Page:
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The Latest Column
Questions are from the latest Standards Q&A column, posted in March 2017.
TIMING OF TB TESTS
I have reviewed the 2014 NCCHC Standards but I cannot locate the time line for a tuberculosis test to be completed from the date of booking. Am I missing it, or is it the facility’s preference?
The answer varies depending on whether you are referring to a jail or a prison.
For jails, this is addressed in standard E-04 Initial Health Assessment. Whether you are using the full population assessment or individual assessment when clinically indicated, it is expected that TB testing is done at the time of the health assessment unless there is documentation from the health department that the prevalence rate does not warrant it (see compliance indicators #2e and #6e). The health assessments must be conducted within 14 calendar days after admission for facilities that conduct full population assessments, and within two days for facilities that choose the individual health assessment option.
For prisons, the Receiving Screening standard (E-02) states that a tuberculosis test must be completed during the screening (see compliance indicator #11).
HEALTH CARE LIAISON
Our facility has health staff on-site 19 hours per day, seven days a week. Does the Health Care Liaison standard (C-08) apply to us?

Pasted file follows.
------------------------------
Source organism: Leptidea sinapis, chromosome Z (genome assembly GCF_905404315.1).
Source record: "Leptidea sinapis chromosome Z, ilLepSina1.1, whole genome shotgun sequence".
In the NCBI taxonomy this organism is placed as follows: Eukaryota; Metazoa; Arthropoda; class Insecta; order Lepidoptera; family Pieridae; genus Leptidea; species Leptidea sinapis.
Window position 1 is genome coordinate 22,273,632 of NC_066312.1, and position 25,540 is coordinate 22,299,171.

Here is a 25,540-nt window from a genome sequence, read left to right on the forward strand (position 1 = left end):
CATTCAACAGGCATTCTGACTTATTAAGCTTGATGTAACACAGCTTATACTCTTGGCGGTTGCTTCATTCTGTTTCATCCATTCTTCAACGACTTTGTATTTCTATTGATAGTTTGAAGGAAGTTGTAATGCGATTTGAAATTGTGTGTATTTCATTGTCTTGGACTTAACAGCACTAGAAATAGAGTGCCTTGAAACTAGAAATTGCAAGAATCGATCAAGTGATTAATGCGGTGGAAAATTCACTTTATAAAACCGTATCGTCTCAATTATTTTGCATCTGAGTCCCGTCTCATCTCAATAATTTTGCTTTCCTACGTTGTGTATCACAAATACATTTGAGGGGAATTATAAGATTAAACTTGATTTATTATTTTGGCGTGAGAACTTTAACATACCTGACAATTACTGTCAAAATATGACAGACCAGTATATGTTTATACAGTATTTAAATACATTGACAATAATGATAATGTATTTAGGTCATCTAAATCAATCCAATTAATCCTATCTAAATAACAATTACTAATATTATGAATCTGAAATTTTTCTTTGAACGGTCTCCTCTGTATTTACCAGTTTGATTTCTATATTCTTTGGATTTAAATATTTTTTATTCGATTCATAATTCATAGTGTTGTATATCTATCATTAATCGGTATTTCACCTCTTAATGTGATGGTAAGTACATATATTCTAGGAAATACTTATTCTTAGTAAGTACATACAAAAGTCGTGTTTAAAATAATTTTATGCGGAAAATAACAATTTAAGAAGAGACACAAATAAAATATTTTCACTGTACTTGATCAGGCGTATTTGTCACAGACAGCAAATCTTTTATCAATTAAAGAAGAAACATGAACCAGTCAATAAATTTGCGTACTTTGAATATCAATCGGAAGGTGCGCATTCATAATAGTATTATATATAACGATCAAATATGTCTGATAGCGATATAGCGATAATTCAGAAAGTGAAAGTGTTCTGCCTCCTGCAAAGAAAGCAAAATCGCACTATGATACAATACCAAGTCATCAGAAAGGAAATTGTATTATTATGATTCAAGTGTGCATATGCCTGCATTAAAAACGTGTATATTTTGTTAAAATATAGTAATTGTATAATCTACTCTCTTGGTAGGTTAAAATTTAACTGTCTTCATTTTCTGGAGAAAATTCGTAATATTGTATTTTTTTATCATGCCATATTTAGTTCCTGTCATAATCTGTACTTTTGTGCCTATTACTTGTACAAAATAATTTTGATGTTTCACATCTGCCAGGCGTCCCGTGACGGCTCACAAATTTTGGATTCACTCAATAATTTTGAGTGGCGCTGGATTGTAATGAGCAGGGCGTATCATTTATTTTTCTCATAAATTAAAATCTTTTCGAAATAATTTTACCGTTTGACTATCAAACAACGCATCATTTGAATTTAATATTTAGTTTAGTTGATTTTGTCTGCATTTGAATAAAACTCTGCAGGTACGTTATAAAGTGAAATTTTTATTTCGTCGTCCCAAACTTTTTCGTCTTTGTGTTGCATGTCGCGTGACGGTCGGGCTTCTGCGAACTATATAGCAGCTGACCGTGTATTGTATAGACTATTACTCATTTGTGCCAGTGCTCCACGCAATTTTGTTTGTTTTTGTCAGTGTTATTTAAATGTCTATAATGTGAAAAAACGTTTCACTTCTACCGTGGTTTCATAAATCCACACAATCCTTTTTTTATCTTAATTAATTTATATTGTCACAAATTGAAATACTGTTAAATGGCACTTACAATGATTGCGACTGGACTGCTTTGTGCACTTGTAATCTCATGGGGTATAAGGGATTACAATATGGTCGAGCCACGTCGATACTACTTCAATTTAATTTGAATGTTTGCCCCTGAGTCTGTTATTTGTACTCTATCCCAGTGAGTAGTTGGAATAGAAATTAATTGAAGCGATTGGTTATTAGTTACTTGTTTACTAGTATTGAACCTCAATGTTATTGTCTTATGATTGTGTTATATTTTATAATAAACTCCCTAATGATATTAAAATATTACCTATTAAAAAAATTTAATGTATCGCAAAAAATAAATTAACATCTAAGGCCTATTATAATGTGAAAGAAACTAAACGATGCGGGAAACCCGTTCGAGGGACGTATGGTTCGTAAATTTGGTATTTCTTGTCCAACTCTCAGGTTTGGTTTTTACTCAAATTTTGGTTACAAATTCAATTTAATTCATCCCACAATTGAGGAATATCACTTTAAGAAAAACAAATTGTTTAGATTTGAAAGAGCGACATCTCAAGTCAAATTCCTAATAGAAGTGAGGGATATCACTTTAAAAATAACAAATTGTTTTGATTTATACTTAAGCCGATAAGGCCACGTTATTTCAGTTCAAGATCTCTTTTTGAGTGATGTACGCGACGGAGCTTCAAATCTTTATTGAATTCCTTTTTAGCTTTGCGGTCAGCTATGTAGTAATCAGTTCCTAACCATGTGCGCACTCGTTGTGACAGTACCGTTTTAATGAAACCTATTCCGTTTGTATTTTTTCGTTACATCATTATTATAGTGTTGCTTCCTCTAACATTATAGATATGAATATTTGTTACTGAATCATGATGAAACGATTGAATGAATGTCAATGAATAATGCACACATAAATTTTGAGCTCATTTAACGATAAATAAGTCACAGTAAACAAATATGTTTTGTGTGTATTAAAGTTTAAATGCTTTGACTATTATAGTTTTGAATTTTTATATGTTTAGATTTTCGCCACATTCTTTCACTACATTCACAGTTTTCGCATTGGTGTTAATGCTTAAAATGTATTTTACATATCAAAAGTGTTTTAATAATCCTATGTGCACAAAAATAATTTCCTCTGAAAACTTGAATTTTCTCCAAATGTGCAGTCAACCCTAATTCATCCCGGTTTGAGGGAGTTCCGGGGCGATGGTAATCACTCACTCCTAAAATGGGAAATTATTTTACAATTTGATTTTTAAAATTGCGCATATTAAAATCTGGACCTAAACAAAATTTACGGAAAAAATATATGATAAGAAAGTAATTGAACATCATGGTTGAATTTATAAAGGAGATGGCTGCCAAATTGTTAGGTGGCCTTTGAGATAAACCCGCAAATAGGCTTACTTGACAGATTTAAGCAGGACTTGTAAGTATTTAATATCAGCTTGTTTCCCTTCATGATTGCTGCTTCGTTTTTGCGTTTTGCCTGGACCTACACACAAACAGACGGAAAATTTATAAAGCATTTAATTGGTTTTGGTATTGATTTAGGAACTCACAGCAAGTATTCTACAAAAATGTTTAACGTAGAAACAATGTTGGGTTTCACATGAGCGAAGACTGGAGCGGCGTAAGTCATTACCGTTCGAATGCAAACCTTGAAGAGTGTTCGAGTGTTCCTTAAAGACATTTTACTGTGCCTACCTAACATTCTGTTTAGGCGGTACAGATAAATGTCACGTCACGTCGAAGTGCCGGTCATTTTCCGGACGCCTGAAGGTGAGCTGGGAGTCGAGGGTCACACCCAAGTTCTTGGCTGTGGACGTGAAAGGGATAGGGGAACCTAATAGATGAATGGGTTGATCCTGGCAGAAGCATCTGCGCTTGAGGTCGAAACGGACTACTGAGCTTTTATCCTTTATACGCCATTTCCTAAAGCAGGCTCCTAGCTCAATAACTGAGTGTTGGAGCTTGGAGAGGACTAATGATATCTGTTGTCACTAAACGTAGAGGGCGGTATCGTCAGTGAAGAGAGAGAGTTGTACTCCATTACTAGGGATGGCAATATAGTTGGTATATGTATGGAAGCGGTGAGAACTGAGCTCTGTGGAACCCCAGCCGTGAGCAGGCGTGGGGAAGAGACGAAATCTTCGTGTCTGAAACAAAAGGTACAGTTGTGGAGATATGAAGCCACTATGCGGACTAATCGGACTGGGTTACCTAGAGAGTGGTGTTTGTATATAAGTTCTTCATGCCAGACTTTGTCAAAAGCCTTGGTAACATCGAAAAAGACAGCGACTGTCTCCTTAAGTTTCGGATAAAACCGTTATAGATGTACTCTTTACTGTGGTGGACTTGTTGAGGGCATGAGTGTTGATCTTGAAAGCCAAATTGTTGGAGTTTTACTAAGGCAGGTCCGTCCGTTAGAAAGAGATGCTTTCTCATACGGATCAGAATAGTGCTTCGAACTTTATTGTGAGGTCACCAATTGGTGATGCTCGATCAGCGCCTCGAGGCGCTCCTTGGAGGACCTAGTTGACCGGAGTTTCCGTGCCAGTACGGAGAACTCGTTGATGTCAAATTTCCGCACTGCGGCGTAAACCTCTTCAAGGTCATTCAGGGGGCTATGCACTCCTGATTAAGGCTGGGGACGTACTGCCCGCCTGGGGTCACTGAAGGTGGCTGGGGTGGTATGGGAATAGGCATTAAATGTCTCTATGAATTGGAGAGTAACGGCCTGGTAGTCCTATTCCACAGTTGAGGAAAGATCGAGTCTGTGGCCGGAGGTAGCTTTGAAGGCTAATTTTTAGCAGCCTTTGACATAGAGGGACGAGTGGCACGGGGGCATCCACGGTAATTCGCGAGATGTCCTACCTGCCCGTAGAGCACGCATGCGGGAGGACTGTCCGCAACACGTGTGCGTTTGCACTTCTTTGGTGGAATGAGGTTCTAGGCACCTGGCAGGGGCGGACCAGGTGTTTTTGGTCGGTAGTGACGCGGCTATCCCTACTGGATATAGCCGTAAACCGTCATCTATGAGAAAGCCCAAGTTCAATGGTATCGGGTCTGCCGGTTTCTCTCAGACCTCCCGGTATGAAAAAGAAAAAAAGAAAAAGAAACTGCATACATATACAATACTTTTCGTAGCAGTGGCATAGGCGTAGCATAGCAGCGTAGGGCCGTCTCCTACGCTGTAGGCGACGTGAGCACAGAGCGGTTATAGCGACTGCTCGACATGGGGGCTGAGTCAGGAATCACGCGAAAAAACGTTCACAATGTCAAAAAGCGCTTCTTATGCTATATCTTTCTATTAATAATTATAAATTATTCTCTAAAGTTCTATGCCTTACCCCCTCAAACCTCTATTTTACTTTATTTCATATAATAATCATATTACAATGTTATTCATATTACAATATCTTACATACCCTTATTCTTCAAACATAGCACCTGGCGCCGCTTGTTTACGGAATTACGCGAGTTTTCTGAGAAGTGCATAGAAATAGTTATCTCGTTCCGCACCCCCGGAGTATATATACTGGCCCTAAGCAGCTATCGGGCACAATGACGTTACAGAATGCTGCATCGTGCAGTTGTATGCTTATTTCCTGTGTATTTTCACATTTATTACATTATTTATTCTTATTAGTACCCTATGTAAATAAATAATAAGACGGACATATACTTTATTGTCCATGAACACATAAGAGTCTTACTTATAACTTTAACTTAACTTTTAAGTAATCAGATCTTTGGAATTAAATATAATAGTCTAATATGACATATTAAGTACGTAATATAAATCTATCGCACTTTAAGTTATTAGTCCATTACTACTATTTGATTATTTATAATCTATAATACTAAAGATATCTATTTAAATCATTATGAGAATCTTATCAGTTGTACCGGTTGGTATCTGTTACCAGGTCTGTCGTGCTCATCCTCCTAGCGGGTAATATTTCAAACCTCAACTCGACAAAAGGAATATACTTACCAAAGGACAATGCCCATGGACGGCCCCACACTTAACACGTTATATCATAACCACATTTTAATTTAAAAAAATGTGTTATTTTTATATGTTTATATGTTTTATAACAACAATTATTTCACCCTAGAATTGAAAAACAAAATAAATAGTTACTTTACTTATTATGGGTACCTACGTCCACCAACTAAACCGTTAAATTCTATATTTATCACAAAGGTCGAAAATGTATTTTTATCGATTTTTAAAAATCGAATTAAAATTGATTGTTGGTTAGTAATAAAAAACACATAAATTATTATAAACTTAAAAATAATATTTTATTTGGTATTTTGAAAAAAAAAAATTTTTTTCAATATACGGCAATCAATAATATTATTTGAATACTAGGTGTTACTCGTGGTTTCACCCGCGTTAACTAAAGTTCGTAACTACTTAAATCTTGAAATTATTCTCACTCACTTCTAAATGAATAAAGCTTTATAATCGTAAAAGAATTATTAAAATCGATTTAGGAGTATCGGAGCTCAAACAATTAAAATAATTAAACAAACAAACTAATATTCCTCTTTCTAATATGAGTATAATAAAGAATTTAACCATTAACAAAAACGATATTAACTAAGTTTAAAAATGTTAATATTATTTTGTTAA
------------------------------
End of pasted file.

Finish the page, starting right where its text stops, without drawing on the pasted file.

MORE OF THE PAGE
No. According to the standard, a designated, trained health care liaison coordinates the health services delivery in the facility on those days when no qualified health care professionals are available for 24 hours. The intent of this standard is that health care service continues to be coordinated when health staff are not available for an extended period of time. The presence of a qualified health care professional for any part of 24 hours eliminates the need for a designated health care liaison post for those 24 hours. However, there still must be a plan in place that tells custody staff what to do when a health situation arises when health staff are not present (compliance indicator #2).
Dental exam for newly admitted juveniles
If a juvenile is already under the care of a community dentist, has seen the dentist recently and then is admitted to a detention center, does the youth still need a dental exam within 60 days?
Yes, an oral examination by a licensed dentist would still be required. The E-06 Oral Care standard for juvenile detention and confinement facilities states that an oral examination is performed by a dentist within 60 days of admission. An oral examination by a licensed dentist includes taking or reviewing the patient’s oral history, an extraoral head and neck examination, charting of teeth and examination of the hard and soft tissue of the oral cavity with a mouth mirror, explorer and adequate illumination.
However, if a juvenile who has received an oral examination in the correctional system within the past year is readmitted, a new exam is not required except as determined by the supervising dentist. The intent of this standard is that juvenile’s serious dental needs are met. Oral care is an important component of an individual’s overall health care. Poor oral health has been linked to numerous systemic diseases.